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October 18, 2009

I’m home again in a state of post-socialization remorse. Are you familiar with this state of mind? It’s when you go somewhere with people like a party (or, in this case, a wake) and you babble incessantly because you’re uncomfortable and you come home and rehash everything you said in excruciating detail and feel like a total moron. Or is that just me?

This is what happens when you spend a little too much time at home. Still, regret, regret, regret.

The wake was terribly sad, in that way it always is when someone dies unexpectedly and far too young. The display of photos of him and his favorite things at one end of the room was moving even for me, who never met him — an odd assortment of the exquisite, the quirky and the mundane, an intensely personal collection. I watched person after person walk up to the collection and burst into tears. Eventually a pile of tissues appeared on the table, and they disappeared fast. That’s all I’ll say about that, because this isn’t my story to tell. But I’ll be thinking about some things I saw there for a while, I think. And I’ll definitely be thinking about the family who needs some good energy about now.

There’s more to say, but I’m not sure I can say it now. I’ll try again tomorrow.

6 Comments leave one →
  1. October 19, 2009 1:26 am

    Aside from anything else, I can address point number one because yes, it happens to me all the time. I can recall vividly stupid things I said 30 years ago.

    But for the rest of it, it sounds so very sad. Oh dear.

  2. freshhell permalink
    October 19, 2009 7:46 am

    As for your first paragraph, yes. This is what happens to me every time I go out in public. Every time.

  3. October 19, 2009 9:19 am

    Me three. I love your term for it, post-socialization remorse.

    It’s worst at very sad occasions. At the death of one of my own beloved relatives, I kept getting the urge to giggle. Nervous laughter, always my downfall.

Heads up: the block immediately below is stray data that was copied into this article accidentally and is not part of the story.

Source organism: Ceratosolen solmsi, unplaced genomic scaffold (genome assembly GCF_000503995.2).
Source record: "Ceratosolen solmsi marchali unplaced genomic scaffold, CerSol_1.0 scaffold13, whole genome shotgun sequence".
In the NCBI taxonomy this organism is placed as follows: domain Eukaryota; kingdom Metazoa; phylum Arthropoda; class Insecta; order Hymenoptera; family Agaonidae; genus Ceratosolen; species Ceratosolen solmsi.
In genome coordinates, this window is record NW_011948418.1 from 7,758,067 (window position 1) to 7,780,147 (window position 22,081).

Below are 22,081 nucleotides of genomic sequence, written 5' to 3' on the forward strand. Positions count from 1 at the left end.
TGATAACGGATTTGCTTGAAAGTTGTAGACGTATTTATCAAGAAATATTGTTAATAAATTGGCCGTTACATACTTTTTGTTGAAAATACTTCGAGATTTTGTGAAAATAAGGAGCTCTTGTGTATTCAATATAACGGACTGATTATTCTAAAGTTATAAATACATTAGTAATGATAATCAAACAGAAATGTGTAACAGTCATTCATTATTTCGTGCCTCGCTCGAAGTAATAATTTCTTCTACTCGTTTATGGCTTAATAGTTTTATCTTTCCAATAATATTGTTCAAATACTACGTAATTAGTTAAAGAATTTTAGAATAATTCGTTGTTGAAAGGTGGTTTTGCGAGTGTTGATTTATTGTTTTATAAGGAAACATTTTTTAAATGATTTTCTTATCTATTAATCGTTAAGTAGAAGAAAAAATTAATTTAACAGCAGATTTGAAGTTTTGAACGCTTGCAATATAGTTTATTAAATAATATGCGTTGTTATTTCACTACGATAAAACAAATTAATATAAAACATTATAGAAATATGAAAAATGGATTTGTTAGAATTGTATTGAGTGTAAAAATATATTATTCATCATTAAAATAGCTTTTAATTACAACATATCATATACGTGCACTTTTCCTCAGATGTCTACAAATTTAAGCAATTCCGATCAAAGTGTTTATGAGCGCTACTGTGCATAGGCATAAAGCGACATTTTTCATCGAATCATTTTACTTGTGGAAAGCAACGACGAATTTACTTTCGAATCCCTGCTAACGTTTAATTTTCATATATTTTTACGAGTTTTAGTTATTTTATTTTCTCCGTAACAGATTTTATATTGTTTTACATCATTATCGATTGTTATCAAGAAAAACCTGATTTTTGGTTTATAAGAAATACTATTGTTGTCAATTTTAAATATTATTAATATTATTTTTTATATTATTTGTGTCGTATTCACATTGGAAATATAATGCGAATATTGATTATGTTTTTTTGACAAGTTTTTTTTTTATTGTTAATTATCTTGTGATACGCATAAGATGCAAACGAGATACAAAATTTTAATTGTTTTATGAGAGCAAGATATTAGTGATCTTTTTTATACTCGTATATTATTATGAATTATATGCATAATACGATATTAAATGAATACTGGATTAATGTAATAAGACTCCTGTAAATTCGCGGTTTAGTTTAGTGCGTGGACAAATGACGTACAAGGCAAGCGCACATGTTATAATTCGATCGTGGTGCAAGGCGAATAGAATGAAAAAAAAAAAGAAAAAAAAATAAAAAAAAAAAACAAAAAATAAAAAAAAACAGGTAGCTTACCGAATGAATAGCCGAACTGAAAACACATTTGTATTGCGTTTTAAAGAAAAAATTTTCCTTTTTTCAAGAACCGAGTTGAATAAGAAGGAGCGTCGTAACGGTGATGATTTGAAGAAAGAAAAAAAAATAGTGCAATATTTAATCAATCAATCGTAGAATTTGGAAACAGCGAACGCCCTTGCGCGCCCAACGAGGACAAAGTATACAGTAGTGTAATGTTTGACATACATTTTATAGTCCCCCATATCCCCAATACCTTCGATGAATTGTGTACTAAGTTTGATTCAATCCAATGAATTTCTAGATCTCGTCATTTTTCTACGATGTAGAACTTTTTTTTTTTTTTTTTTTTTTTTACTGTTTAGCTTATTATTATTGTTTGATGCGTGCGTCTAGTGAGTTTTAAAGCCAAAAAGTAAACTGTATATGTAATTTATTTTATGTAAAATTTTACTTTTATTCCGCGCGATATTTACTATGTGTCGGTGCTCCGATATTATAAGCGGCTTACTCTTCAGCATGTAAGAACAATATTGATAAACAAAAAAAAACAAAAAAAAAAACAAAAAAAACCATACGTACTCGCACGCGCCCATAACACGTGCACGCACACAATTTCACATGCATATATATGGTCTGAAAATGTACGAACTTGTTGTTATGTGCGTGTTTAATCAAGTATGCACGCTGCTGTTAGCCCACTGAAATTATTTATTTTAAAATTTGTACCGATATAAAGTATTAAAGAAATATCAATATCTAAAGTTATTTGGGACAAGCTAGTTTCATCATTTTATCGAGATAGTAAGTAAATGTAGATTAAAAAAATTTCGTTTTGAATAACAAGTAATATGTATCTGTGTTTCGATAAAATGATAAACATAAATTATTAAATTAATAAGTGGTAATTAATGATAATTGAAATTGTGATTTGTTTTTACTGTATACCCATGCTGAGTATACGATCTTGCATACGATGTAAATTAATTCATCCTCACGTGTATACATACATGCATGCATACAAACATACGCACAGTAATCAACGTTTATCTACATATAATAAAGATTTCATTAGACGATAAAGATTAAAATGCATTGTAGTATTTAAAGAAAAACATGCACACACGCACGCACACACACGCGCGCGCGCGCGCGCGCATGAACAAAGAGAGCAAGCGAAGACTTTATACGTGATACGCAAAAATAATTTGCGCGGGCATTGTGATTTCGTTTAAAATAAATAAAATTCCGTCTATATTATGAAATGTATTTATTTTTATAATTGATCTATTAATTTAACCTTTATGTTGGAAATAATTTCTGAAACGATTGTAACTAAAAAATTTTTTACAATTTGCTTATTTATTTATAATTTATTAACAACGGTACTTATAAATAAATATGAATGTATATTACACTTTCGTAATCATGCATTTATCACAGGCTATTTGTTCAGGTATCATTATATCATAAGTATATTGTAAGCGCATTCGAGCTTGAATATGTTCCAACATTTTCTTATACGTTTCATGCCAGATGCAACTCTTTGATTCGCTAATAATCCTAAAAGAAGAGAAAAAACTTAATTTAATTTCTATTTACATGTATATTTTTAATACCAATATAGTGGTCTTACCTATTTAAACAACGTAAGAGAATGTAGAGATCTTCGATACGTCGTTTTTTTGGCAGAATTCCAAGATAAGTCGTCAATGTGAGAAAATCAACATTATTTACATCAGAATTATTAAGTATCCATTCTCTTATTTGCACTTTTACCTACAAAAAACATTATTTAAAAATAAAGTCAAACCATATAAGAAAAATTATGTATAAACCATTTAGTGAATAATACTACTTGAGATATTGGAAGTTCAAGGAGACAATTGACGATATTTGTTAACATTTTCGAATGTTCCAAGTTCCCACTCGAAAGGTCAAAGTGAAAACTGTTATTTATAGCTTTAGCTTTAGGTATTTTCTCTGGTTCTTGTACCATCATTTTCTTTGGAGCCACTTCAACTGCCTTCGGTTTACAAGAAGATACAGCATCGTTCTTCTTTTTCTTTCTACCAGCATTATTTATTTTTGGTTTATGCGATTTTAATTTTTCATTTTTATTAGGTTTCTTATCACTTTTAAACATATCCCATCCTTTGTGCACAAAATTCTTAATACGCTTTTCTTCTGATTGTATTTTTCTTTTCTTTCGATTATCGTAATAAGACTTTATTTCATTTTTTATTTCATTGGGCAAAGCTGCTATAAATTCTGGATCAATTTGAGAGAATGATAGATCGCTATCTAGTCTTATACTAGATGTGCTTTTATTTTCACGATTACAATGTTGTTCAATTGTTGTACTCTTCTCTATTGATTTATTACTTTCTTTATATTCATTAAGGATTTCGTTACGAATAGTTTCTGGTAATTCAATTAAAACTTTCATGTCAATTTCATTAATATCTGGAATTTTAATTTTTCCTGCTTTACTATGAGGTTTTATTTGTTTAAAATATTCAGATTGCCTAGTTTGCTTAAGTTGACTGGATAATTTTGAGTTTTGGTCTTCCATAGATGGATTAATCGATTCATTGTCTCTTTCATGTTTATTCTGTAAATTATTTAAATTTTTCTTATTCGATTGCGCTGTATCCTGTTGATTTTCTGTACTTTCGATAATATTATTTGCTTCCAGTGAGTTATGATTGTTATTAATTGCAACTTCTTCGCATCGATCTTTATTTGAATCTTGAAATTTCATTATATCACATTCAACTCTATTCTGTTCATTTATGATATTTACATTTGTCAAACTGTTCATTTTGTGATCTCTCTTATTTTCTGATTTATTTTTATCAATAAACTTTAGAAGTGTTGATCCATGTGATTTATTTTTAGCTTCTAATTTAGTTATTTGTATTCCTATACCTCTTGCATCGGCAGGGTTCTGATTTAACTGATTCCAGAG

4. The Lass permalink
    October 19, 2009 9:20 am

    I’m one of those who can relate to the first paragraph – add in my mortification at realizing I’ve been mispronouncing your real name.

    THANK YOU and Julia so much for coming. I was in some kind of altered reality yesterday to start with and then when the rooms filled up with people it was really all I could do to not run. Did you see my mom trying to hide during the eulogy? I tried to get her to come stand with Ethan and me but she couldn’t do it. I think my heart is breaking more for her with this than when my dad died. It’s horrific.

  5. October 19, 2009 9:31 am

    Oh, please. How could you know? It’s not pronounced like it’s spelled. And besides, you know someone who has a very similar name but who pronounces it differently. And several of my relatives, including one of my grandmothers, never pronounce it right either.

    Because of where I was standing, I had a perfect view of your mom during the whole thing and it was about the most heartbreaking thing I’ve ever seen. I had to look at the floor most of the time because I was afraid I was going to cry or run over there and alarm her by hugging her. And then when we were saying goodbye and she said goodbye to me by name “and I’m so glad to hear AJ is doing well,” it just about made me lose it. Because in that situation, I’m pretty sure I wouldn’t even remember my own name.

  6. crankygirl permalink
    October 19, 2009 10:12 am

    Yes to the first paragraph–I spent much of yesterday worrying because I hadn’t said goodbye to the hostess on Saturday. This morning I discovered she was unfazed.

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